New York Islanders Need to Address the DiPietro Fiasco Before Moving Forward

Doug TyburskiContributor IIIMarch 27, 2011

Islanders must admit Rick DiPietro is no longer a franchise goaltender.
Islanders must admit Rick DiPietro is no longer a franchise goaltender.Bruce Bennett/Getty Images

This is no longer about Rick DiPietro's 15-year contract.  It's not about his dedication to the organization, which can't be argued. It's not about his constant injury-plagued past three seasons.  

This, in a lot of ways, isn't even about Rick DiPietro.  What it is about, is the Islanders management being honest to the players, the fans and quite frankly, themselves.

DiPietro is no longer the goaltender the Islanders thought he could be when he was drafted, and he's not even close to the goalie he was prior to his long line of injuries.

Whether Garth Snow or Charles Wang want to admit it or not, DiPietro is nothing more than a No. 1 minor league goalie or a backup in the NHL.  Until the franchise can admit this to themselves, the team will not be able to move forward.

Is it DiPietro's fault that he signed a 15-year contact? No, anybody else would do the same.  

Is it his fault that he has had extreme bad luck with injuries that led to major surgeries? No, of course not.

Is it his fault that he has had past concussion issues?  Absolutely not.  

Is it his fault when he gives up goals that most goaltenders in the league would stop? The answer is a YES with more blame to go around.

The netminder should no longer be the Islanders No. 1 goalie.  It is a shame that the team signed him to a 15-year contract.  That being said, management can't keep using that contract as the reason DiPietro is considered the starting goalie for this team.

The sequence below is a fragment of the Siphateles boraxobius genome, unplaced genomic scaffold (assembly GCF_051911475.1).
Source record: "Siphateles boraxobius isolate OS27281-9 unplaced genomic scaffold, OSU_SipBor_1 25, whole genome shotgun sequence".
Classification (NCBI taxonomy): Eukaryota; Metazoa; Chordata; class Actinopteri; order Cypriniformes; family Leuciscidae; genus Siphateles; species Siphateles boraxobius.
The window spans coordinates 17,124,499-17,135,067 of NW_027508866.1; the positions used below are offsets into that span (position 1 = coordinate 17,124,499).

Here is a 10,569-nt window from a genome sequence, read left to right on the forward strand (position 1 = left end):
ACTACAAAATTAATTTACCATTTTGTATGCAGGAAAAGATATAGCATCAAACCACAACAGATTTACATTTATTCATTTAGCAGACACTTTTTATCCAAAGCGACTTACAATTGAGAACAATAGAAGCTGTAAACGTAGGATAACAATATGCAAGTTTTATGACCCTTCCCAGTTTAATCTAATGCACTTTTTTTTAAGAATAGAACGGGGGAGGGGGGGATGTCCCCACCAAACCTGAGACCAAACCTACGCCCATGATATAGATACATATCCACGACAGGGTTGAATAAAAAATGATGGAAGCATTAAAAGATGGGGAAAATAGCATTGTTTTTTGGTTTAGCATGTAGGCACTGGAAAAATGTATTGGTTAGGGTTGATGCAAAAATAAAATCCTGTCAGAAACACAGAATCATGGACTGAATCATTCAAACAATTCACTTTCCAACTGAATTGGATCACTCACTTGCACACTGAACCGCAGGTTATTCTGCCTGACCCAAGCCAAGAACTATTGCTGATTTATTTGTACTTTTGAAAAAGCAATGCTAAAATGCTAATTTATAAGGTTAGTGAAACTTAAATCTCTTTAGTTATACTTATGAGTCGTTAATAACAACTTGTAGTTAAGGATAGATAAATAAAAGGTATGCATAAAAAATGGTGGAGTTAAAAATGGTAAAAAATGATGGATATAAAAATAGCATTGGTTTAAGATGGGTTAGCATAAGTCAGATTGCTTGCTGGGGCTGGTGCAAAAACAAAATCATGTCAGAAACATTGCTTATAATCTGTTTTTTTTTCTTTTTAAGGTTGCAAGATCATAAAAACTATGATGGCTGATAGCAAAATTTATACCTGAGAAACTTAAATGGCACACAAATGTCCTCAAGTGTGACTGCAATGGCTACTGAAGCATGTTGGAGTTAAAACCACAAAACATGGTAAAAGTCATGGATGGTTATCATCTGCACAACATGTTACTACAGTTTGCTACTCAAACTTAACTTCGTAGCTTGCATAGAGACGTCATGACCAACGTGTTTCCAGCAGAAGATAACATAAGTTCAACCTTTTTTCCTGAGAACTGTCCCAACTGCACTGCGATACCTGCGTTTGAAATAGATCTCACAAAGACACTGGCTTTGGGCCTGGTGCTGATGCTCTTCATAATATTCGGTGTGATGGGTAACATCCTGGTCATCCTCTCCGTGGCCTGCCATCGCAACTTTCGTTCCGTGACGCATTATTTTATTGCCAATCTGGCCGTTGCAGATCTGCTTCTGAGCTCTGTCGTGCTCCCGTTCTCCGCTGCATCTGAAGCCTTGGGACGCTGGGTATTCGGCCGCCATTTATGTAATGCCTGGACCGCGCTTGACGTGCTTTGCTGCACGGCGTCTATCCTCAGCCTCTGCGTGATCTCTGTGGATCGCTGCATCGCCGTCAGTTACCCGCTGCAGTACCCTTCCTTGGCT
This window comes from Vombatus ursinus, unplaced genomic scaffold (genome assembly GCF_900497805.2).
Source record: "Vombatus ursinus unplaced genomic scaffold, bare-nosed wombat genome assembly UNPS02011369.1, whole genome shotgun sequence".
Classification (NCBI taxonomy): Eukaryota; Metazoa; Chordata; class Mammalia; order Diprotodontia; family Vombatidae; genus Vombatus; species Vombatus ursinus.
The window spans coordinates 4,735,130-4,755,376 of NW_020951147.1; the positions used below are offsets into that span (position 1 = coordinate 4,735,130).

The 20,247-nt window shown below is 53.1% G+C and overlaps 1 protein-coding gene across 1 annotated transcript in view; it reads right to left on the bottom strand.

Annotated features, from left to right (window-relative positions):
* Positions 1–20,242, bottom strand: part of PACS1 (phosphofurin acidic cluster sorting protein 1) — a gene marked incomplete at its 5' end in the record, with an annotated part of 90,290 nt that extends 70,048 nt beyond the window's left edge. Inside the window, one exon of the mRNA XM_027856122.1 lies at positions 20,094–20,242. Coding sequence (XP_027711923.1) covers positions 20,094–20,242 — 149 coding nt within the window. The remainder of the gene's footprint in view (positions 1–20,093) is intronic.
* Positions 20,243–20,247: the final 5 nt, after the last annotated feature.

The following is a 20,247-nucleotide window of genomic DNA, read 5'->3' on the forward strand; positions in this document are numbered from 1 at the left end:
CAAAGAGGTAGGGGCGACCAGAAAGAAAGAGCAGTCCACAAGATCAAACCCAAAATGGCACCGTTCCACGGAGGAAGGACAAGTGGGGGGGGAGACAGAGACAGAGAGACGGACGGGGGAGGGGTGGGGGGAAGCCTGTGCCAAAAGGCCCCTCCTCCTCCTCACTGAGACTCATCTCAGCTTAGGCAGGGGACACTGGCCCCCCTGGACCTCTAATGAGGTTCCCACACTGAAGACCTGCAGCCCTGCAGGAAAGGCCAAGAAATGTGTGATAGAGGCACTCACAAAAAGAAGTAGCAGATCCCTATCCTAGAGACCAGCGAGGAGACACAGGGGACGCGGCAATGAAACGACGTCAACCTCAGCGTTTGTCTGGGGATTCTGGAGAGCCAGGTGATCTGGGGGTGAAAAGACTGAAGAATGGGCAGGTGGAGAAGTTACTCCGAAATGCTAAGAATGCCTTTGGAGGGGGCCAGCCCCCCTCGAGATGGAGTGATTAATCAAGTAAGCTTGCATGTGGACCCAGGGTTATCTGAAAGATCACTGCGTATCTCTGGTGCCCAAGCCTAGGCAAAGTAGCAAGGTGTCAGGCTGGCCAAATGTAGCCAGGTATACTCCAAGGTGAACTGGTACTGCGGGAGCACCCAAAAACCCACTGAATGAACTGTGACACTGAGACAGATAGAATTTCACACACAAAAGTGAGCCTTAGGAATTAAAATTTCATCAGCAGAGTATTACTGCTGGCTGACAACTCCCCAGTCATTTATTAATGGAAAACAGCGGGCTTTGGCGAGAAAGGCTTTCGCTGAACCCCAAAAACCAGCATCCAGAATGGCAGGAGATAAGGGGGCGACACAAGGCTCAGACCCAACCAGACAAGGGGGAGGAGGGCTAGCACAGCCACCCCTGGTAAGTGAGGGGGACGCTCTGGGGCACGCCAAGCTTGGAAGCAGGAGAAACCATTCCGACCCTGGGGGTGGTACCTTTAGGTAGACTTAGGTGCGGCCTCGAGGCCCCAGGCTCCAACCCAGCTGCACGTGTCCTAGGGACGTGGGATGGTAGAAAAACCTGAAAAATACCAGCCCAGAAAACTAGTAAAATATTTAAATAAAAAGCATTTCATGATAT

The Islanders will never admit that is the case, but you know it is.  Any Islander fan can see that DiPietro can not be compared in any way to another No. 1 goalie on any NHL team.

It says a lot when an Islander fan has more confidence in Al Montoya, a career minor leaguer for the most part, than they do in DiPietro.  That statement is in no way meant to be disrespectful to Montoya.

In fact, Montoya has been outstanding since being acquired from the Coyotes for a sixth-round draft pick. He is finally getting a chance and making the most of it.  That statement is more a reflection of how bad the DiPietro situation has become.

There also appears to be a cover-up on the Islanders television broadcasts. If you watch and listen closely, Howie Rose and Butch Goring never say anything negative about DiPietro.  

You hear phrases like, "That was a tough shot," or, "DiPietro had no chance on that one," or my favorite, "he looked to be screened and had no opportunity to stop the puck." Does this sound like a conspiracy theory? Maybe. It's not that far-fetched, though.

Billy Jaffe, who was the Islanders color analyst and a fan favorite, surprisingly didn't get his contract renewed.  Management stated that Jaffe wasn't positive enough. That is laughable.  

If anything, Jaffe was very pro Islander.  It appears his downfall was the fact he was too honest.  He must have held players accountable when they had a bad performance. That's what being honest and impartial does for you.

The Islanders as an organization are on the upswing.  This is a summer that fans can realistically think playoffs for the 2011-12 season.  It is imperative that the Islanders come to terms with the fact DiPietro is not the franchise goaltender anymore.  He's not a No. 1 goalie.

Come to the realization that the 15-year deal was a mistake.  Don't keep lying to the players or the fans by having them hope against hope that DiPietro will be anything more than a backup. 

If management can admit this, the Islanders as an organization will keep the good vibes moving forward through the summer and into the start of next season.  If they decide they have to vindicate the 15-year contract, they will be hurting the organization as a whole.

Snow and Wang are on the clock.